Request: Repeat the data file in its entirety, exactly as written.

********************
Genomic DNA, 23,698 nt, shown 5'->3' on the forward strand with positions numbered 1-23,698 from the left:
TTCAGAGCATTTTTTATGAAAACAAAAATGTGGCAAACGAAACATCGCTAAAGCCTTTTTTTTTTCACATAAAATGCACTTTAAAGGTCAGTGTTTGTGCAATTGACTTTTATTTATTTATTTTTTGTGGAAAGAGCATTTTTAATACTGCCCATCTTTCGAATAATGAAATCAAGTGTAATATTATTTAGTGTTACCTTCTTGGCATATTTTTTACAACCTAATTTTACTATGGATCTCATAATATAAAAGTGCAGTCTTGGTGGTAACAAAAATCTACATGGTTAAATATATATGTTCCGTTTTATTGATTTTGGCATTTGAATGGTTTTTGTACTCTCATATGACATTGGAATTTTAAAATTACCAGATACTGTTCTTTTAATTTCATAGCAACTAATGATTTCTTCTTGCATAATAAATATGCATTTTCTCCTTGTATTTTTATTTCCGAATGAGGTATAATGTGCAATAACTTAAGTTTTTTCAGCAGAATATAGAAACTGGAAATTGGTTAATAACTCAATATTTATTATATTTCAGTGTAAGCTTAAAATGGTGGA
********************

Genomic DNA, 23,698 nt, shown 5'->3' on the forward strand with positions numbered 1-23,698 from the left:
TTCAGAGCATTTTTTATGAAAACAAAAATGTGGCAAACGAAACATCGCTAAAGCCTTTTTTTTTTCACATAAAATGCACTTTAAAGGTCAGTGTTTGTGCAATTGACTTTTATTTATTTATTTTTTGTGGAAAGAGCATTTTTAATACTGCCCATCTTTCGAATAATGAAATCAAGTGTAATATTATTTAGTGTTACCTTCTTGGCATATTTTTTACAACCTAATTTTACTATGGATCTCATAATATAAAAGTGCAGTCTTGGTGGTAACAAAAATCTACATGGTTAAATATATATGTTCCGTTTTATTGATTTTGGCATTTGAATGGTTTTTGTACTCTCATATGACATTGGAATTTTAAAATTACCAGATACTGTTCTTTTAATTTCATAGCAACTAATGATTTCTTCTTGCATAATAAATATGCATTTTCTCCTTGTATTTTTATTTCCGAATGAGGTATAATGTGCAATAACTTAAGTTTTTTCAGCAGAATATAGAAACTGGAAATTGGTTAATAACTCAATATTTATTATATTTCAGTGTAAGCTTAAAATGGTGGA